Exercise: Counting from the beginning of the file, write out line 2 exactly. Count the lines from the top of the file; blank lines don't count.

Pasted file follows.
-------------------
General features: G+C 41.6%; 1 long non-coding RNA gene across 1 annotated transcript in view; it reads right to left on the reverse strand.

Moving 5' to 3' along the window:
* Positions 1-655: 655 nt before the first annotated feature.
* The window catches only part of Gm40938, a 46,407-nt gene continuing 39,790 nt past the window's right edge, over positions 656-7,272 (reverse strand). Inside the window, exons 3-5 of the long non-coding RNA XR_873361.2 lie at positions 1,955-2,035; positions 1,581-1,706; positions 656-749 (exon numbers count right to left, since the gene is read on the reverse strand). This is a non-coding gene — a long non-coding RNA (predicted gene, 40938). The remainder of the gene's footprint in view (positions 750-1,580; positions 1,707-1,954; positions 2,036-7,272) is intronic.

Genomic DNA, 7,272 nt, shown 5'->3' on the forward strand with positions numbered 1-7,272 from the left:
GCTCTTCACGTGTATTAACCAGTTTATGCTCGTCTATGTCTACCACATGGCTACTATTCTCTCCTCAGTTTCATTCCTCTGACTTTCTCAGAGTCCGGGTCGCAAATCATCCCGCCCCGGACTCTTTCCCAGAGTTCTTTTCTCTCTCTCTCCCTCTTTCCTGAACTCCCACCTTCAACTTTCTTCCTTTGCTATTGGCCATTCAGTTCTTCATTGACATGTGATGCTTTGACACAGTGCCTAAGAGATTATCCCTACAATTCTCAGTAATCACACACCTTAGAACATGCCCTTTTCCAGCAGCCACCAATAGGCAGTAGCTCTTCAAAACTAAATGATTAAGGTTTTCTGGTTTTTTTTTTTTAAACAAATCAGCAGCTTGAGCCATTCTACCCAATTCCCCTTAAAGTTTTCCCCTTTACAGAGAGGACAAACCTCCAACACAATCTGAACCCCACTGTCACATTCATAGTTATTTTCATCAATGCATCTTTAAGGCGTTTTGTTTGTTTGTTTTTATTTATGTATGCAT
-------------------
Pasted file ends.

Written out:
Moving 5' to 3' along the window: